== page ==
Visitors can check out the ogivals—the famous lotus bud-shaped towers—as well as a variety of terraces, galleries and the unique sandstone building material before heading into the temple, where they will find bas-relief friezes and stone carvings depicting scenes from Hindu epics. Once a thriving city, the ruins feature designated religious, agricultural and military sections. Forests that once held city buildings surround the temple itself and, beyond that, a square moat isolates the complex.

#8 Iguazu Falls Puerto Iguazu, Argentina

Experience the natural harmony of Argentina’s subtropical forests at Iguazu Falls. Rushing over the Parana Plateau, the Iguazu River forms nearly 300 waterfalls. Although various small islands divide the river to create numerous falls, the largest section flows into the Devil’s Throat, the u-shaped gorge where the water roars all around. The lush greenery that surrounds the falls blends with the river to create a striking natural scene unlike any other.

While the Argentinian side and the Brazilian side of the falls both have boardwalks that get you close to the falls, popular motorboat tours take you right to the forefront of the action—nearly to the bottom of the falls. Visitors can also take unique walking tours, like sunset or moonlight tours, as well as tours of the nearby forest that include hiking, zip lining and rappelling.

#9 Niagara Falls Ontario, Canada

The Niagara Falls, formed between New York and Ontario, Canada, are comprised of only three waterfalls, but it has the highest flow rate in the world. The force of the water grinds down nearby rock and mixes with minerals to produce vibrant green water the flows alongside Goat Island, which lies between the American and Canadian sides of the falls. At night, rainbow-colored lights illuminate the falls, but by day, take a boat ride on the river to feel the rumble and the mist in your face as you approach the falls.

Another tour takes you into the bedrock itself to view Horseshoe Falls from behind. There are also walking tours that will take you to the base of Bridal Veil Falls, right into the center of the tropical weather conditions created by the waterfall.

#10 Petra Ma'an Governate, Jordan

The ancient city of Petra is the most important archeological and historical site in Jordan. Listed as a UNESCO World Heritage Site, the distinctive rock-cut architecture is a stunning display of ancient carving techniques hidden in the middle of desert canyons. From the outside, you’d have no idea of the archeological treasure hidden inside. The rose-colored sandstone was used to craft sky-high entrance columns, a theater, a monastery and numerous temples and tombs.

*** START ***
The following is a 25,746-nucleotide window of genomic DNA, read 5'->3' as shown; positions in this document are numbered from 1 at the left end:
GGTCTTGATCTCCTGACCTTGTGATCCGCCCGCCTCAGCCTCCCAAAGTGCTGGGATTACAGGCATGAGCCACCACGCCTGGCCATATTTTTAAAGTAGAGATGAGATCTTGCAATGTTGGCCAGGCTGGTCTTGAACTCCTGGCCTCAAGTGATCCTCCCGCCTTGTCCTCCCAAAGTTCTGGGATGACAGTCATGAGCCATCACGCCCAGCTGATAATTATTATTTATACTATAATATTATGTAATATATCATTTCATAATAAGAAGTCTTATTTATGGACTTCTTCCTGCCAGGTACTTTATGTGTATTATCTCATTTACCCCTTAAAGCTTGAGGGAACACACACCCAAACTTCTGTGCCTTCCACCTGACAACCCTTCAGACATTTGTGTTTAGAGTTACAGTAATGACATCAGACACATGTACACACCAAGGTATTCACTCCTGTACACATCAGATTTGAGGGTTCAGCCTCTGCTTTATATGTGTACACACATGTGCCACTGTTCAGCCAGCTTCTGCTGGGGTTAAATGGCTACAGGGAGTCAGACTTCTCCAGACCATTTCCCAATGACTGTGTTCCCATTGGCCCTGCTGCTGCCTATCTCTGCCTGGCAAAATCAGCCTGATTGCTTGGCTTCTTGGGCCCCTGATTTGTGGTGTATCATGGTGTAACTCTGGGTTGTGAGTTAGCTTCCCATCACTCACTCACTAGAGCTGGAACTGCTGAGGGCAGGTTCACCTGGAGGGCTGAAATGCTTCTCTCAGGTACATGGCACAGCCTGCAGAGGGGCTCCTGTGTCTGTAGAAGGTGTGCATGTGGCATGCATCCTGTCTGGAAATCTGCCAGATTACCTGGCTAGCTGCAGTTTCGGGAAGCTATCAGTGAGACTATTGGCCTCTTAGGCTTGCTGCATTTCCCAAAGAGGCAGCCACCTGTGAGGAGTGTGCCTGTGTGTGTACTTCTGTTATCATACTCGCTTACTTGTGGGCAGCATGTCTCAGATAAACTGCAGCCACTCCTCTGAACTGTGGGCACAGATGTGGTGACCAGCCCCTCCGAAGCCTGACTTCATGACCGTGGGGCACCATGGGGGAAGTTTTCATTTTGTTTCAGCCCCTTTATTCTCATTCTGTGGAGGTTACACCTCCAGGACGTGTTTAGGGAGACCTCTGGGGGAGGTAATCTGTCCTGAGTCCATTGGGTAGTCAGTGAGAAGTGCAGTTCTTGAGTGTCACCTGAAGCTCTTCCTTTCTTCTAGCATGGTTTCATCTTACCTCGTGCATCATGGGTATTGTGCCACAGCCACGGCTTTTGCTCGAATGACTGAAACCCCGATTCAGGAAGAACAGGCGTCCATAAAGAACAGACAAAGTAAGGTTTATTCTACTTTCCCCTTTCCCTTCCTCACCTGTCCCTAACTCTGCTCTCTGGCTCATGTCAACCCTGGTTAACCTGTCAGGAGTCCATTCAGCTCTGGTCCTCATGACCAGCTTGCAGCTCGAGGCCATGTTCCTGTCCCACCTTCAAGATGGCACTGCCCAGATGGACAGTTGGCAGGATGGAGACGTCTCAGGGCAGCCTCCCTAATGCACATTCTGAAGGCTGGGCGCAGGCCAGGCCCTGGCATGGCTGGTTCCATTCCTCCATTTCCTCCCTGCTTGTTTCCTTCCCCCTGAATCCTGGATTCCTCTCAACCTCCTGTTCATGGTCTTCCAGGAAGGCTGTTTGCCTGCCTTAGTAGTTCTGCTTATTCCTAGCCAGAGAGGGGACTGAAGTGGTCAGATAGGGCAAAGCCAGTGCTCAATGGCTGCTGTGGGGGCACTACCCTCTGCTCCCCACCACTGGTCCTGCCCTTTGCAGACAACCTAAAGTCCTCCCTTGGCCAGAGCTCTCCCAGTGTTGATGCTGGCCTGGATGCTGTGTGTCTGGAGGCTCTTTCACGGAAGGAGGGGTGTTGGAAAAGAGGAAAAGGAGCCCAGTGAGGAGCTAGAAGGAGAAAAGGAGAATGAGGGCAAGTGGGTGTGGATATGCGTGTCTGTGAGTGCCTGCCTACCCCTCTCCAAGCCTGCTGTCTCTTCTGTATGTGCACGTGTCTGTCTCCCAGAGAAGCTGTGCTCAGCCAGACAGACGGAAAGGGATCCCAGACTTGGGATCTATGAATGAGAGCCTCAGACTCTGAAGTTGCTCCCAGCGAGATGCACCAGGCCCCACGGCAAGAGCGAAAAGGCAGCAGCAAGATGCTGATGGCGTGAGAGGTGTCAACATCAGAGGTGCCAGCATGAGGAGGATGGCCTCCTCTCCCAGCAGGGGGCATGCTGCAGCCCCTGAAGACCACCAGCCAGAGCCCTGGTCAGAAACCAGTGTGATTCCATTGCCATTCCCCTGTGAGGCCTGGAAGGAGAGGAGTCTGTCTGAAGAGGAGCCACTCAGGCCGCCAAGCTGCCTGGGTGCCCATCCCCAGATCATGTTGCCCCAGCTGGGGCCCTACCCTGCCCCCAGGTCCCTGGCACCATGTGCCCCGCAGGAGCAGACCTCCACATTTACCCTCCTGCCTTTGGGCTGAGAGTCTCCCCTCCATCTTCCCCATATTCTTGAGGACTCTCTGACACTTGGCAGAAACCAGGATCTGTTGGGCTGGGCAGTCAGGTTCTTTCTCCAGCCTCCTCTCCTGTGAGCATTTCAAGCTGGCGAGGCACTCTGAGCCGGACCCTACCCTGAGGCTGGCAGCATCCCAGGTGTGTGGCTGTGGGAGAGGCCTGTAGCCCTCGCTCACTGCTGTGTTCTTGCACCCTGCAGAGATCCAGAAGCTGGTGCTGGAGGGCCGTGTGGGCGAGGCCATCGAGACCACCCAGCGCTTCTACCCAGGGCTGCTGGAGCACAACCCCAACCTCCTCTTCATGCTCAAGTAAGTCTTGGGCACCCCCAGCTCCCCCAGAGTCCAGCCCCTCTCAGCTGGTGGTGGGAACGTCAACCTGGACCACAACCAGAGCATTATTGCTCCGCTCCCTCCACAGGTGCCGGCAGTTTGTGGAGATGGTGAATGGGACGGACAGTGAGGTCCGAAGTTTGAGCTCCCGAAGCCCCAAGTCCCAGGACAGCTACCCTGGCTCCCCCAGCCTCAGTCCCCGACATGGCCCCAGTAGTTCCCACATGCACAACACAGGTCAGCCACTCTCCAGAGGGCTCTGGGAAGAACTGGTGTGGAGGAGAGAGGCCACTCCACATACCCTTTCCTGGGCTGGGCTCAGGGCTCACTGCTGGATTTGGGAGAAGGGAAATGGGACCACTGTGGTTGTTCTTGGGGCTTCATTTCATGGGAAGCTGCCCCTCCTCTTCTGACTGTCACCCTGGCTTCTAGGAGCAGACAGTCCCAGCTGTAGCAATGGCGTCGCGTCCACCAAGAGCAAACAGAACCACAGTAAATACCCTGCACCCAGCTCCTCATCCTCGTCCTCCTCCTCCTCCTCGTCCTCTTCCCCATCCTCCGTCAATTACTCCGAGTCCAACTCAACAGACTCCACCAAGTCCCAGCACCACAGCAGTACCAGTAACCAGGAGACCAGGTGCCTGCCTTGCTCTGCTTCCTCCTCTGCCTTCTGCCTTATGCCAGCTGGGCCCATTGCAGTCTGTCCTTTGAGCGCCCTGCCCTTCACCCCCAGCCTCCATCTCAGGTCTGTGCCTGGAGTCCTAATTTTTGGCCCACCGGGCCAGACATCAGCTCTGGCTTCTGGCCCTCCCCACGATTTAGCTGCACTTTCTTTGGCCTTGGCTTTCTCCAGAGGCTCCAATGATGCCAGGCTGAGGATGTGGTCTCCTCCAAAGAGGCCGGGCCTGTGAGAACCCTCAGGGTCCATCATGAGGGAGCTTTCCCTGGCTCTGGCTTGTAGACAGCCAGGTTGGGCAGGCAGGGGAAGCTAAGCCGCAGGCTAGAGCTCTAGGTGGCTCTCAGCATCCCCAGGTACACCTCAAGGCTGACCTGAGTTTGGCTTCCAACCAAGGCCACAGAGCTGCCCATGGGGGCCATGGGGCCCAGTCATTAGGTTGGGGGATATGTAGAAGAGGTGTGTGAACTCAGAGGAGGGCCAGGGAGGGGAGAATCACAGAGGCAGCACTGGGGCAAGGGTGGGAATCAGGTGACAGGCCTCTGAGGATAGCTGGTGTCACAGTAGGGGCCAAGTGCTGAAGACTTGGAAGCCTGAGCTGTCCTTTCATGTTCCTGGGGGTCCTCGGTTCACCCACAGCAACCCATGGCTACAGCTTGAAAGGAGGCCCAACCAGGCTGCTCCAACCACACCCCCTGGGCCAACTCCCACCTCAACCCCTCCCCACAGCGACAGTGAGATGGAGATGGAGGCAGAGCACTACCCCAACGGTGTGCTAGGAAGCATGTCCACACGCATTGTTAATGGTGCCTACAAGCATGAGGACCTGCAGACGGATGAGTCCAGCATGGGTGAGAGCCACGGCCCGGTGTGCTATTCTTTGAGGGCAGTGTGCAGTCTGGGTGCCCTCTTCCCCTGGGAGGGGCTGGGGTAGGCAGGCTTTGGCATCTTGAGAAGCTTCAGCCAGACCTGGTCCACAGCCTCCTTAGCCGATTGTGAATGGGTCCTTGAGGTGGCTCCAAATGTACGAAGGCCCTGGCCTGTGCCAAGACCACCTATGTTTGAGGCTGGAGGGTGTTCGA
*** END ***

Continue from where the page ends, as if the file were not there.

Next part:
The mountainous region is filled with inclines so come prepared to walk. Visitors can catch a ride on a donkey or a camel to some of the more distant landmarks inside Petra. While you can explore on your own or take a guided tour, consider a candlelit night tour for a captivating experience. The city dates back as far as the first century B.C. but even older pieces may be hidden below, yet to be excavated.

#11 Yosemite National Park California, USA

American landscape photographer Ansel Adams spent much of his time in Yosemite and it’s not hard to see why. Nestled in the Sierra Nevada Mountains, the park is one of California’s most popular destinations. Waterfalls tumble over granite cliffs, massive sequoia trees grow skyward and the wind blows over the grasses and streams in the meadows. The famed Yosemite Valley is home to Half Dome, El Capitan and Yosemite Falls, making it an obvious destination for visitors.

It is, naturally, a wonderful place for photography and outdoor sports like rock climbing, backpacking and fishing. Others enjoy horseback riding through the valleys and meadows or rafting down the Merced River. Yosemite is also home to over 160 species of birds, making it popular amongst birdwatchers. Visit in the spring when the wildflowers are blooming for a colorful sight accompanied by an exhilarating scent.

#12 Colosseum Rome, Italy

The Colosseum, an elliptical amphitheater located in the heart of Rome, has long been considered one of the greatest architectural feats of all time. In Ancient Rome, it was used for everything from gladiator contests and executions to reenactments of famous battles and myths. In more recent times, Catholic ceremonies have been held inside the ancient walls. The exterior has faced extensive damage and restoration over time—it’s missing in spots where the interior wall shows through.

Famous for their columns and arches, the Romans included them in the exterior design, filling the arches with statues of the gods that have since been removed. Inside the tiered amphitheater, guests were seated based on class. Tour guides are available to explain the Colosseum’s vast history while visitors wander up the stairs and take in the seating and underground tunnels. There is also a museum dedicated to Eros, the god of love.

#13 Victoria Falls Victoria Falls, Zimbabwe

Another UNESCO World Heritage Site, Victoria Falls is a South African waterfall located on the Zambezi River. It is widely considered the largest in the world, based on it’s combined height and width. Flowing past tree-covered islets and over a flat plateau, the river unleashes its full width into the First Gorge. View the falls from the Victoria Falls Bridge, a deck arch bridge that crosses the river and connects Zimbabwe with Zambia.

Visitors can also bungee jump or zip line at the bridge or hop aboard local helicopters and jet boats to get closer to the falls. Some of the most thrilling rapids in the world are found on the Zambezi River, where visitors can take a white water rafting trip. The nearby town of Victoria Falls is home to Lion Encounter, where guests can take a walk with lion cubs while learning about local animal conservation efforts.

#14 Cliffs of Moher Liscannor, Ireland